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The Kumhar Caste: Background information when reading The Earthspinner

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The Earthspinner

A Novel

by Anuradha Roy

The Earthspinner by Anuradha Roy X
The Earthspinner by Anuradha Roy
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  • First Published:
    Jul 2022, 224 pages

    Paperback:
    Jul 2023, 224 pages

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Book Reviewed by:
Tasneem Pocketwala
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About this Book

The Kumhar Caste

This article relates to The Earthspinner

Print Review

Bronze sculpture of a Kumhar man making potteryIn Anuradha Roy's The Earthspinner, one of the central characters is Elango, who, despite his college education, chooses to practice pottery like his ancestors. Elango belongs to the caste of potters known by various names including Kumhar, Kumbhar, Moolye, Odari and Kulal. As per India's caste system, since Elango was born into this community, it is socially unacceptable for him to do anything other than practice pottery.

The caste system in India is a form of organizing society with ancient origins, wherein Hindus are divided mainly into four castes: Brahmin, Kshatriya, Vaishya and Shudra, in descending order of hierarchy. These are then divided into thousands of subgroups and subcastes. A fifth caste lying outside this system is made up of the former "untouchables," who now call themselves Dalits. Determined by birth and inescapable thenceforth, caste forms the backbone of Hindu cultural life, seeping through every aspect of people's religious and social existence. It dictates who you can marry, how you can worship, what you can eat and drink and what kind of occupation you should have.

For instance, as intellectuals, the Brahmins have the designated role of teaching, while the Shudras are ordained to engage in arts and handicrafts that have practical utility — such as pottery.

The Kumhars, therefore, belong to the lower end of the hierarchy. Spread all across the Indian subcontinent, although more commonly found in the southern part of India (where The Earthspinner is set), the potter community is not homogenous; there are multiple subgroups based on location, what sort of pottery they make and other cultural factors.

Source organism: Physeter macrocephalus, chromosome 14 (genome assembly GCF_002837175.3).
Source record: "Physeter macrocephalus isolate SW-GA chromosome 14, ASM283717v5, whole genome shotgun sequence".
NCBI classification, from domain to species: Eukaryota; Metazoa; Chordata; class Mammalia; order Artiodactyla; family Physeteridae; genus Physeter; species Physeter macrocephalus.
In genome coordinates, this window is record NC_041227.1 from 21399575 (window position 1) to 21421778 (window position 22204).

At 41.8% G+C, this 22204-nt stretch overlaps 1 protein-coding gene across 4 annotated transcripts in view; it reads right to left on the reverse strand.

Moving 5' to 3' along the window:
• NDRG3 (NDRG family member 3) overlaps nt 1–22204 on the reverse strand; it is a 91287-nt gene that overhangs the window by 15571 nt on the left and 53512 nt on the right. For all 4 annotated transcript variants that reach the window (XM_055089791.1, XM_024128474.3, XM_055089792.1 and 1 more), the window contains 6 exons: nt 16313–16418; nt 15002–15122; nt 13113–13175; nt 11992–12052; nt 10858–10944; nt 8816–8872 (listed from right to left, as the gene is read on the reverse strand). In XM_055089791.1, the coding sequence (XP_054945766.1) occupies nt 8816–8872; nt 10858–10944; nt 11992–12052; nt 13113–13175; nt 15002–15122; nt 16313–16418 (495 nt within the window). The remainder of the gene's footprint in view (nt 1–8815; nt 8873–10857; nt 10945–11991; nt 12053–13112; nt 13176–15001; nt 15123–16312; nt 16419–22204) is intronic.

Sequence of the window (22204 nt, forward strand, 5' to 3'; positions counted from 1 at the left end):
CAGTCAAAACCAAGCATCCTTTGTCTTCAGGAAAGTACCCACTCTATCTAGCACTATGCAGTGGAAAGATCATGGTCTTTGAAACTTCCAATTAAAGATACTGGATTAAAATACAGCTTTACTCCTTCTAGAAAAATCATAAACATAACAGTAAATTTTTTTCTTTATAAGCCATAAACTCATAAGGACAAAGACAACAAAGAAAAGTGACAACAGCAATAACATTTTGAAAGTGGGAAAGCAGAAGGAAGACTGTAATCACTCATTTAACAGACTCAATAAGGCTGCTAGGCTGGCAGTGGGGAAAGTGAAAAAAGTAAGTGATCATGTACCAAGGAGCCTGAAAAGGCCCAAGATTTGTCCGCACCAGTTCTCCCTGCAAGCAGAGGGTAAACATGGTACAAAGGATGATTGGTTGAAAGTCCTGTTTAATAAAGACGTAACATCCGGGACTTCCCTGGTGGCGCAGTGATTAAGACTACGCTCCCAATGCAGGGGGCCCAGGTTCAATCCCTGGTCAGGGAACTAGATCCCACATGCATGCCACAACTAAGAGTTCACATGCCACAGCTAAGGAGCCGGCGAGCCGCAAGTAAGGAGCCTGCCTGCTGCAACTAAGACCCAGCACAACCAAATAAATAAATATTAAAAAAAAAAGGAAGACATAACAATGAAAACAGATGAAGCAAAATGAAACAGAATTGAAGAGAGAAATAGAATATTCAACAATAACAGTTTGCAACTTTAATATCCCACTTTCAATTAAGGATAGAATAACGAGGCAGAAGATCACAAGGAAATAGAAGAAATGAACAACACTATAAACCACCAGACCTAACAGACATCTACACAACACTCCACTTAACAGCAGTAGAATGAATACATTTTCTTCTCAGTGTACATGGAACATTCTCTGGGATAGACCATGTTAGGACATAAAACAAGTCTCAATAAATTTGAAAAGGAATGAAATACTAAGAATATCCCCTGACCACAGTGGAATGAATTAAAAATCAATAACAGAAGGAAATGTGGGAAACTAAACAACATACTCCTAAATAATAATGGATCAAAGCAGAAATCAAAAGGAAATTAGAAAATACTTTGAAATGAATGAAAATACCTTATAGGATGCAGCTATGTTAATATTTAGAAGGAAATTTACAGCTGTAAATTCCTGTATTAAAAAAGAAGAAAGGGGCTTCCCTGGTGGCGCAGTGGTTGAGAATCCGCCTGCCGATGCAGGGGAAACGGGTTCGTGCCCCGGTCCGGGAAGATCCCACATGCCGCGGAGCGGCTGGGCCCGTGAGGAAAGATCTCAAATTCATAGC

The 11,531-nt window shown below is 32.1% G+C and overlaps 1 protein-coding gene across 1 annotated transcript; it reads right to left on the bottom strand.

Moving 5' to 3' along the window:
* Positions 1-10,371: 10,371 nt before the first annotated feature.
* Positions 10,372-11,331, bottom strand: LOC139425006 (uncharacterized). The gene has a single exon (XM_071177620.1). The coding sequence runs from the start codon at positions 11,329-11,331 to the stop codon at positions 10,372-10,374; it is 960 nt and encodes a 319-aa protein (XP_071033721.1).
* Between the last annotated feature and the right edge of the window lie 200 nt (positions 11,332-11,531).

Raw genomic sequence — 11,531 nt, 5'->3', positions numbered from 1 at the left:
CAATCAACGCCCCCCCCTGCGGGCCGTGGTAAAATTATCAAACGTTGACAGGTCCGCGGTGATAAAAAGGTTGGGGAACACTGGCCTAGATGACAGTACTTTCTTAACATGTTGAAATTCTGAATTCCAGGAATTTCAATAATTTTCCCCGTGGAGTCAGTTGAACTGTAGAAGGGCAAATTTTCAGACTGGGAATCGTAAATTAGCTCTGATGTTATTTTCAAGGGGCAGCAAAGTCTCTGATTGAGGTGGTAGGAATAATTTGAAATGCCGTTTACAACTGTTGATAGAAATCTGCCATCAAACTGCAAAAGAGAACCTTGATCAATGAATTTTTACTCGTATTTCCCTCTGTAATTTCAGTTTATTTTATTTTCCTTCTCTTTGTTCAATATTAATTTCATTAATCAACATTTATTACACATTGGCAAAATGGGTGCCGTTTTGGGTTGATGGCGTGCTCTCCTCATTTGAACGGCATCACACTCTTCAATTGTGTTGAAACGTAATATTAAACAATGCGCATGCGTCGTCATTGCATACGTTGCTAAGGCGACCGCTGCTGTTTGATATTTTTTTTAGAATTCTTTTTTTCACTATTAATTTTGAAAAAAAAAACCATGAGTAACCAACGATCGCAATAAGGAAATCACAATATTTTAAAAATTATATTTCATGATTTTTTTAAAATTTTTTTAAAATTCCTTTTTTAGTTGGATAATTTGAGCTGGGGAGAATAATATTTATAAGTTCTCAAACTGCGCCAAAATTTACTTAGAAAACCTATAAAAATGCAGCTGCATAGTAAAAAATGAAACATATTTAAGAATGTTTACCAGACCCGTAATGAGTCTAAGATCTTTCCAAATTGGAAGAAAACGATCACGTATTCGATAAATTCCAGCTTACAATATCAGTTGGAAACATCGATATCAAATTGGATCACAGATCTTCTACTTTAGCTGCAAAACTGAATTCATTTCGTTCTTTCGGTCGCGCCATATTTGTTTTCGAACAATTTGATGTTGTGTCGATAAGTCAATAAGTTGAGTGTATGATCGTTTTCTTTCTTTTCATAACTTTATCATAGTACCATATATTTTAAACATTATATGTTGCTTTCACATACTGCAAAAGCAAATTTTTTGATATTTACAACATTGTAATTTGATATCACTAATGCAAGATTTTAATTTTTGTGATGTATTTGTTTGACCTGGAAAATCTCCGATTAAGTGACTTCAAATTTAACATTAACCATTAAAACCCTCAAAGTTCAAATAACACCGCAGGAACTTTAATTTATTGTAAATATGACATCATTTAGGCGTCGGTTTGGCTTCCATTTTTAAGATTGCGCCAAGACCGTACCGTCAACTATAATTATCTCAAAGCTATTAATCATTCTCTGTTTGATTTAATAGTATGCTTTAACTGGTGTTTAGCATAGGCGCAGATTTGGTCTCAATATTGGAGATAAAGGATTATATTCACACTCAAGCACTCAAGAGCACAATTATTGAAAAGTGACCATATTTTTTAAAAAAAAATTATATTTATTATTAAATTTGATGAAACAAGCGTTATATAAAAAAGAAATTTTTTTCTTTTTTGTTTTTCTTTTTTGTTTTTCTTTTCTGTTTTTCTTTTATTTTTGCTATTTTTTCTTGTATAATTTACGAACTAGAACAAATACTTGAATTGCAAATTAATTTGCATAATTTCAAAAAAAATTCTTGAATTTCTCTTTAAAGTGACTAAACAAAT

Since earthenware utensils are no longer popularly used for cooking, many potters now make mostly terracotta tiles, flower vases, shrines, plant tumblers and pots used to store water. The festival season — from Navratri to Diwali — proves to be the most fruitful for business. For instance, diyas (lamps) are in high demand during Diwali, the Hindu festival of lights.

In earlier times, the entire family would help out with this ancestral occupation, with each member having a separate role to play. But much like Elango's father, many potters today seek upward social mobility for their children through the means of education so that they can have more options for their livelihood. Even then, people are generally unable to avoid caste-based discrimination, something that is still rampant in India. Discriminating against someone on the basis of caste is against the law, but caste-based atrocities and discrimination occur in all aspects of life, including in schools at work, and even in the American tech industry.

However, with the rise of urbanization, modern education and a growing political consciousness influenced by the work of the Dalit intellectual, activist and social reformer Dr. B.R. Ambedkar, there has been a shift in the public consciousness to become more aware of caste hierarchies and discrimination. As the law minister of India right after Independence, Ambedkar was instrumental in drafting the Constitution of India, and wrote seminal works such as The Annihilation of Caste that directly criticized the system.

Kumhar sculpture at Purkhouti Muktangan in Raipur, courtesy of Wikimedia Commons

Filed under Places, Cultures & Identities

This "beyond the book article" relates to The Earthspinner. It originally ran in September 2022 and has been updated for the July 2023 paperback edition. Go to magazine.

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